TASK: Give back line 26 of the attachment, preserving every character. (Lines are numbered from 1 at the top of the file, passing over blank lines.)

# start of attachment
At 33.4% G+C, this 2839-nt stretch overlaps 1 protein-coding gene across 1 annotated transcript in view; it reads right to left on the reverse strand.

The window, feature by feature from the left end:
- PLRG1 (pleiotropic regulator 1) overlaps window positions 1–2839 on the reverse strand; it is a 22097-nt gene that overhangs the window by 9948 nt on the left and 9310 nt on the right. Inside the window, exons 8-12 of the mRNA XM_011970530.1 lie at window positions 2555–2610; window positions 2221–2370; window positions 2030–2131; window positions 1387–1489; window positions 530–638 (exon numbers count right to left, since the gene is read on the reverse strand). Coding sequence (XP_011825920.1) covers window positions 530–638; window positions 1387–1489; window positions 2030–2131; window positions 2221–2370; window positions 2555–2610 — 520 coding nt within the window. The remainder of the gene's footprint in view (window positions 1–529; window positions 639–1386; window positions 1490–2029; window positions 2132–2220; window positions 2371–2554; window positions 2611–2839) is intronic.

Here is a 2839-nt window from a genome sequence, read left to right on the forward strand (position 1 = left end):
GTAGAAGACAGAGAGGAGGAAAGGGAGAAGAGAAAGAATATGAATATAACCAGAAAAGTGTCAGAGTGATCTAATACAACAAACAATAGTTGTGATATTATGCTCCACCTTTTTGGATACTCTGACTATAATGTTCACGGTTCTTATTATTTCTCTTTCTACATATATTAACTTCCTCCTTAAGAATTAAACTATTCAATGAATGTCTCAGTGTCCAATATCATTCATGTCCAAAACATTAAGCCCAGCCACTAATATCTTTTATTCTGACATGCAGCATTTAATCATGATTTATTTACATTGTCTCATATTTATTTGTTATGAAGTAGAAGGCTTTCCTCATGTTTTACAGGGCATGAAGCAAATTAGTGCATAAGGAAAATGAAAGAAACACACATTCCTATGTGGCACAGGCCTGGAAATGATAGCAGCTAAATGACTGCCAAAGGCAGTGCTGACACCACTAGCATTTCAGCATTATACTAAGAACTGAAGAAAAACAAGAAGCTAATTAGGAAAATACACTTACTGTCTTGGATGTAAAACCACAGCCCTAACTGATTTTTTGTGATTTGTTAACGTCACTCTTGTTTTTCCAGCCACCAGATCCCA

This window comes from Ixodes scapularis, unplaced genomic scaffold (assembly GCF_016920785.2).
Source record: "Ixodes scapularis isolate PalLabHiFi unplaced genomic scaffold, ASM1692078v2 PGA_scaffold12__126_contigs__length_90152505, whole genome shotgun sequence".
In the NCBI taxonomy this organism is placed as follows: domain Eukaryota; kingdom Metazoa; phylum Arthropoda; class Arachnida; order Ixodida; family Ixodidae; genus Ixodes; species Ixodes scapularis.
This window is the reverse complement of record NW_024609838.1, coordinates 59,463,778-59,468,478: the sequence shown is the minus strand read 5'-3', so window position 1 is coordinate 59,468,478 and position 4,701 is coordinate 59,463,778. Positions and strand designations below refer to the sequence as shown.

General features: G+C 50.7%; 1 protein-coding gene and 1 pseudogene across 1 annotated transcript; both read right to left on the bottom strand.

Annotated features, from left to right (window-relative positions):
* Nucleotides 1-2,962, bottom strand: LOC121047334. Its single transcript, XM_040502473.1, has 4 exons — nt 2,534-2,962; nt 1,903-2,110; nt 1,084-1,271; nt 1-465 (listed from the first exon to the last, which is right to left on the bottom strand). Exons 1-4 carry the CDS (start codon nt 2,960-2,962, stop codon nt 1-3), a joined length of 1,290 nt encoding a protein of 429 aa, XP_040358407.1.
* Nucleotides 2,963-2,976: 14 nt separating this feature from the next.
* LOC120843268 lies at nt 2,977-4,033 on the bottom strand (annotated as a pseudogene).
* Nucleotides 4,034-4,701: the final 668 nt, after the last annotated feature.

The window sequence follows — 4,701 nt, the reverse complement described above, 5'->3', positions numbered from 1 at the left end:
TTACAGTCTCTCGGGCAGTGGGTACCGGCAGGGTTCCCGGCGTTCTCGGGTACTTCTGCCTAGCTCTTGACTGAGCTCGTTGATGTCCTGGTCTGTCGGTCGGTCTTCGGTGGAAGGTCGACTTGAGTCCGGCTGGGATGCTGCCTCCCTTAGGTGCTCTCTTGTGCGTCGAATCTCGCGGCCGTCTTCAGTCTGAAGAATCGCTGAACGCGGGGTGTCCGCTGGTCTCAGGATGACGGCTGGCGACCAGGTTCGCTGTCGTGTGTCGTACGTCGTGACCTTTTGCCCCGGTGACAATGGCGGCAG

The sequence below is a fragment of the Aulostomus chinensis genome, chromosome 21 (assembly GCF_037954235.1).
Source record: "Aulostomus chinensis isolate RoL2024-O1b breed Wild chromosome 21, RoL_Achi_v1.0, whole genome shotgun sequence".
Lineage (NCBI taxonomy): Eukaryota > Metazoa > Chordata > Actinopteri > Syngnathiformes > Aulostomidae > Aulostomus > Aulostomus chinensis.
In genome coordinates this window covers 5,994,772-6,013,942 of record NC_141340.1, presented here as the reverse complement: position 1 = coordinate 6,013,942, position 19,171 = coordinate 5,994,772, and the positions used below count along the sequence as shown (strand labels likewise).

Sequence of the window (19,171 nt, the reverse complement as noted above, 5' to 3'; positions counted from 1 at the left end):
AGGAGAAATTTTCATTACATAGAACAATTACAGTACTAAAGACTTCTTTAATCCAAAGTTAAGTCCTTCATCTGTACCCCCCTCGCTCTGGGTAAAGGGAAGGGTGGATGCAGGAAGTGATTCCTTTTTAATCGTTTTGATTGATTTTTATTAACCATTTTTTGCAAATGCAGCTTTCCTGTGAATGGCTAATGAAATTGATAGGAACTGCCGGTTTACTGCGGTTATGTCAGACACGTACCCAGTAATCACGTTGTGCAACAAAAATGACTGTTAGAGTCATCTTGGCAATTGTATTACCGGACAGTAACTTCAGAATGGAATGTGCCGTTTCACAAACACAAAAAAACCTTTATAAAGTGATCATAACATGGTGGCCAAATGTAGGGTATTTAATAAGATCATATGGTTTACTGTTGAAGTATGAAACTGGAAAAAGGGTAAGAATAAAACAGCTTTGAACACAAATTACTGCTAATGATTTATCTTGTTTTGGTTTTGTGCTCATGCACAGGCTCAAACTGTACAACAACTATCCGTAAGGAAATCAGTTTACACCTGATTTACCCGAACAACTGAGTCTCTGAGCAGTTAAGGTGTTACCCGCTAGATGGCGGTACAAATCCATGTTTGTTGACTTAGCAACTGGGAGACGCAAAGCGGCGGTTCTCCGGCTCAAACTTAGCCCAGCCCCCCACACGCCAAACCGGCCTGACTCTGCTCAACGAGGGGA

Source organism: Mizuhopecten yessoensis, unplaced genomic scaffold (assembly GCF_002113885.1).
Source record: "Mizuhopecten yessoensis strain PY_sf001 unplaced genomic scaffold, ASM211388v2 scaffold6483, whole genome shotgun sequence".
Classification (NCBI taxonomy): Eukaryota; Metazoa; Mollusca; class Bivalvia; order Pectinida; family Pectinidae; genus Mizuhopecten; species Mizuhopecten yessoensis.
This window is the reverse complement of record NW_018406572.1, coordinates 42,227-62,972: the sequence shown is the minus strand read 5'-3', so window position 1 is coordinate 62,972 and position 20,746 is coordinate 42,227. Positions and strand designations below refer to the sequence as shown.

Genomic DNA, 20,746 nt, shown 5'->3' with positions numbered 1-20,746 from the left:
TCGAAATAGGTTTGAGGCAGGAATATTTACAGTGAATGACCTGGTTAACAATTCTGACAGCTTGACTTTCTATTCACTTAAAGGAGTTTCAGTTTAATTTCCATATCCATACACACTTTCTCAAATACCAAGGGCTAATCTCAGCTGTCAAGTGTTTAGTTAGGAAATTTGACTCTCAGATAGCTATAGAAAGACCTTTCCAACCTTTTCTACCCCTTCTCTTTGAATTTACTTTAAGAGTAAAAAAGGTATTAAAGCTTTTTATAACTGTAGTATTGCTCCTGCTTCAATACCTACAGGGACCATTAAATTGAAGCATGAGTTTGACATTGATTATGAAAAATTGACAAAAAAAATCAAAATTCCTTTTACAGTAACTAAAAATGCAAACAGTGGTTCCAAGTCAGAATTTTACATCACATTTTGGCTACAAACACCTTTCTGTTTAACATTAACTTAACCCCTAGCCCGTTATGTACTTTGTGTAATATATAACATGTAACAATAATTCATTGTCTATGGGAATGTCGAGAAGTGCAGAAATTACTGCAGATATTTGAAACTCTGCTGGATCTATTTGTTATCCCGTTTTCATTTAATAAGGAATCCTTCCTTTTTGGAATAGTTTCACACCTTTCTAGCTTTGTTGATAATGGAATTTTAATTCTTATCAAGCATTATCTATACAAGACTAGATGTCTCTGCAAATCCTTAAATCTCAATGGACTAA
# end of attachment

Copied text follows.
Classification (NCBI taxonomy): Eukaryota; Metazoa; Mollusca; class Bivalvia; order Pectinida; family Pectinidae; genus Mizuhopecten; species Mizuhopecten yessoensis.